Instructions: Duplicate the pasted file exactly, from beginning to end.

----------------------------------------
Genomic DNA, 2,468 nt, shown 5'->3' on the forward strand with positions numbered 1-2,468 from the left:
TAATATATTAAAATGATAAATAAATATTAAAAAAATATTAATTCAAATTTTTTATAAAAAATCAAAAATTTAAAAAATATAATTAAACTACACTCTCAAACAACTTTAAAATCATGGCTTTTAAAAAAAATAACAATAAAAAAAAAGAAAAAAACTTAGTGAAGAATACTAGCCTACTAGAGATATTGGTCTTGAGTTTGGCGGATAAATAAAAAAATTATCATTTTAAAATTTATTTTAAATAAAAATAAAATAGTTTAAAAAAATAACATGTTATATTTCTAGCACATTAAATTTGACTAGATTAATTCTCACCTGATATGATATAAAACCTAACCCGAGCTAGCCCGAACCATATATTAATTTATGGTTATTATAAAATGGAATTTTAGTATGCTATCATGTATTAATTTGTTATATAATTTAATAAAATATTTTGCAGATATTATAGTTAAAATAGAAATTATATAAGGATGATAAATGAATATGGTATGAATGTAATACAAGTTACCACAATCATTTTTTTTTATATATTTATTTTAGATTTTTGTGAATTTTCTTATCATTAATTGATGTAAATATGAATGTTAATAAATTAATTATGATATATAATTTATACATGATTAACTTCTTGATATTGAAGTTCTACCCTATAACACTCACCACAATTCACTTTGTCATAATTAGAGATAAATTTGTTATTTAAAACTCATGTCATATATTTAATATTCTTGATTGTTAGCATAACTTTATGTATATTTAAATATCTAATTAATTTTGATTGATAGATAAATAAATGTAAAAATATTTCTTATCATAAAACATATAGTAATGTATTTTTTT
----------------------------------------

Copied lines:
Genomic DNA, 2,468 nt, shown 5'->3' on the forward strand with positions numbered 1-2,468 from the left:
TAATATATTAAAATGATAAATAAATATTAAAAAAATATTAATTCAAATTTTTTATAAAAAATCAAAAATTTAAAAAATATAATTAAACTACACTCTCAAACAACTTTAAAATCATGGCTTTTAAAAAAAATAACAATAAAAAAAAAGAAAAAAACTTAGTGAAGAATACTAGCCTACTAGAGATATTGGTCTTGAGTTTGGCGGATAAATAAAAAAATTATCATTTTAAAATTTATTTTAAATAAAAATAAAATAGTTTAAAAAAATAACATGTTATATTTCTAGCACATTAAATTTGACTAGATTAATTCTCACCTGATATGATATAAAACCTAACCCGAGCTAGCCCGAACCATATATTAATTTATGGTTATTATAAAATGGAATTTTAGTATGCTATCATGTATTAATTTGTTATATAATTTAATAAAATATTTTGCAGATATTATAGTTAAAATAGAAATTATATAAGGATGATAAATGAATATGGTATGAATGTAATACAAGTTACCACAATCATTTTTTTTTATATATTTATTTTAGATTTTTGTGAATTTTCTTATCATTAATTGATGTAAATATGAATGTTAATAAATTAATTATGATATATAATTTATACATGATTAACTTCTTGATATTGAAGTTCTACCCTATAACACTCACCACAATTCACTTTGTCATAATTAGAGATAAATTTGTTATTTAAAACTCATGTCATATATTTAATATTCTTGATTGTTAGCATAACTTTATGTATATTTAAATATCTAATTAATTTTGATTGATAGATAAATAAATGTAAAAATATTTCTTATCATAAAACATATAGTAATGTATTTTTTT